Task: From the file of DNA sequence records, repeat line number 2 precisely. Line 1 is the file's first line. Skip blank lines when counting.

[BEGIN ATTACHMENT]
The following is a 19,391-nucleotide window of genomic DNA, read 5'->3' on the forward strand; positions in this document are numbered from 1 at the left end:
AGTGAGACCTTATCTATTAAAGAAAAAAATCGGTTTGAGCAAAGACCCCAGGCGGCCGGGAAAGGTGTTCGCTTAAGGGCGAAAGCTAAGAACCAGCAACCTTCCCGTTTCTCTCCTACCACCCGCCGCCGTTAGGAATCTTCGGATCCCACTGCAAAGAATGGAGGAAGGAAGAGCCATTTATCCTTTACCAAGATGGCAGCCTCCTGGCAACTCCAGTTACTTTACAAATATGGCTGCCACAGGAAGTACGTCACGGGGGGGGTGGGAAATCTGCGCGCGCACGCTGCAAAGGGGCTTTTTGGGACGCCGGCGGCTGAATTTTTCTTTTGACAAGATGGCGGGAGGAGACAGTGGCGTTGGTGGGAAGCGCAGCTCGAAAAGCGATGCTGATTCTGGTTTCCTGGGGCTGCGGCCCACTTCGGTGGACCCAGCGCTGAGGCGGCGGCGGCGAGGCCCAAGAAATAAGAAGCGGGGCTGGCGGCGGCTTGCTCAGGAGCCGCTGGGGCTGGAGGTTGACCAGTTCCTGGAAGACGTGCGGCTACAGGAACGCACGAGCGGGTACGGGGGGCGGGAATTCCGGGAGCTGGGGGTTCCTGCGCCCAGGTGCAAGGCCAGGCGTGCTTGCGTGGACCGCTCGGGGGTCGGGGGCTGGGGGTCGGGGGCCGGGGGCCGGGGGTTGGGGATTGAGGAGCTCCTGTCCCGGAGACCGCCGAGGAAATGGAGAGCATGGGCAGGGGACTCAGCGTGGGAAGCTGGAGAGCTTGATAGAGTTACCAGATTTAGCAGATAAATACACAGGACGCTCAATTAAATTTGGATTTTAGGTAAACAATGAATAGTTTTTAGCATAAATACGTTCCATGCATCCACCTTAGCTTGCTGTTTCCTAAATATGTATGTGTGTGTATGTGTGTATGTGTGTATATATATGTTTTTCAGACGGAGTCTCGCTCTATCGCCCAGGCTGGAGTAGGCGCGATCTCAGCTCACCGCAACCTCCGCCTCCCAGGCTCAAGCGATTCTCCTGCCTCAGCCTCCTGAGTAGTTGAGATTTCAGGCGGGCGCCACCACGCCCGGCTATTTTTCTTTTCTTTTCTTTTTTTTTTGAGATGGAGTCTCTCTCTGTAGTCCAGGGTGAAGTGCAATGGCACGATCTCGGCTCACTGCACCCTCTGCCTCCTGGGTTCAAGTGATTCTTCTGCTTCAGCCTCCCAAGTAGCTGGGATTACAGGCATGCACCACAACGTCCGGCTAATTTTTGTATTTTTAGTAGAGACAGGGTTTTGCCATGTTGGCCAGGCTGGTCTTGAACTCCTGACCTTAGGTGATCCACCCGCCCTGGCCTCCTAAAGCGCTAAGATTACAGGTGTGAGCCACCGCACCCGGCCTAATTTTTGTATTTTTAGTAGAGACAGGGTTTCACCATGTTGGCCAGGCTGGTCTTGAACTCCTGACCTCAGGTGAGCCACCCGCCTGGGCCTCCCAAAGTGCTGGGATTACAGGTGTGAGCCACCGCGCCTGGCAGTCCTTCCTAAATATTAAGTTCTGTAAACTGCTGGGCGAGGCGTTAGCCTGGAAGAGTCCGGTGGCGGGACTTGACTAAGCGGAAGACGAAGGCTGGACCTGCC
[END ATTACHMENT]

AGTGAGACCTTATCTATTAAAGAAAAAAATCGGTTTGAGCAAAGACCCCAGGCGGCCGGGAAAGGTGTTCGCTTAAGGGCGAAAGCTAAGAACCAGCAACCTTCCCGTTTCTCTCCTACCACCCGCCGCCGTTAGGAATCTTCGGATCCCACTGCAAAGAATGGAGGAAGGAAGAGCCATTTATCCTTTACCAAGATGGCAGCCTCCTGGCAACTCCAGTTACTTTACAAATATGGCTGCCACAGGAAGTACGTCACGGGGGGGGTGGGAAATCTGCGCGCGCACGCTGCAAAGGGGCTTTTTGGGACGCCGGCGGCTGAATTTTTCTTTTGACAAGATGGCGGGAGGAGACAGTGGCGTTGGTGGGAAGCGCAGCTCGAAAAGCGATGCTGATTCTGGTTTCCTGGGGCTGCGGCCCACTTCGGTGGACCCAGCGCTGAGGCGGCGGCGGCGAGGCCCAAGAAATAAGAAGCGGGGCTGGCGGCGGCTTGCTCAGGAGCCGCTGGGGCTGGAGGTTGACCAGTTCCTGGAAGACGTGCGGCTACAGGAACGCACGAGCGGGTACGGGGGGCGGGAATTCCGGGAGCTGGGGGTTCCTGCGCCCAGGTGCAAGGCCAGGCGTGCTTGCGTGGACCGCTCGGGGGTCGGGGGCTGGGGGTCGGGGGCCGGGGGCCGGGGGTTGGGGATTGAGGAGCTCCTGTCCCGGAGACCGCCGAGGAAATGGAGAGCATGGGCAGGGGACTCAGCGTGGGAAGCTGGAGAGCTTGATAGAGTTACCAGATTTAGCAGATAAATACACAGGACGCTCAATTAAATTTGGATTTTAGGTAAACAATGAATAGTTTTTAGCATAAATACGTTCCATGCATCCACCTTAGCTTGCTGTTTCCTAAATATGTATGTGTGTGTATGTGTGTATGTGTGTATATATATGTTTTTCAGACGGAGTCTCGCTCTATCGCCCAGGCTGGAGTAGGCGCGATCTCAGCTCACCGCAACCTCCGCCTCCCAGGCTCAAGCGATTCTCCTGCCTCAGCCTCCTGAGTAGTTGAGATTTCAGGCGGGCGCCACCACGCCCGGCTATTTTTCTTTTCTTTTCTTTTTTTTTTGAGATGGAGTCTCTCTCTGTAGTCCAGGGTGAAGTGCAATGGCACGATCTCGGCTCACTGCACCCTCTGCCTCCTGGGTTCAAGTGATTCTTCTGCTTCAGCCTCCCAAGTAGCTGGGATTACAGGCATGCACCACAACGTCCGGCTAATTTTTGTATTTTTAGTAGAGACAGGGTTTTGCCATGTTGGCCAGGCTGGTCTTGAACTCCTGACCTTAGGTGATCCACCCGCCCTGGCCTCCTAAAGCGCTAAGATTACAGGTGTGAGCCACCGCACCCGGCCTAATTTTTGTATTTTTAGTAGAGACAGGGTTTCACCATGTTGGCCAGGCTGGTCTTGAACTCCTGACCTCAGGTGAGCCACCCGCCTGGGCCTCCCAAAGTGCTGGGATTACAGGTGTGAGCCACCGCGCCTGGCAGTCCTTCCTAAATATTAAGTTCTGTAAACTGCTGGGCGAGGCGTTAGCCTGGAAGAGTCCGGTGGCGGGACTTGACTAAGCGGAAGACGAAGGCTGGACCTGCC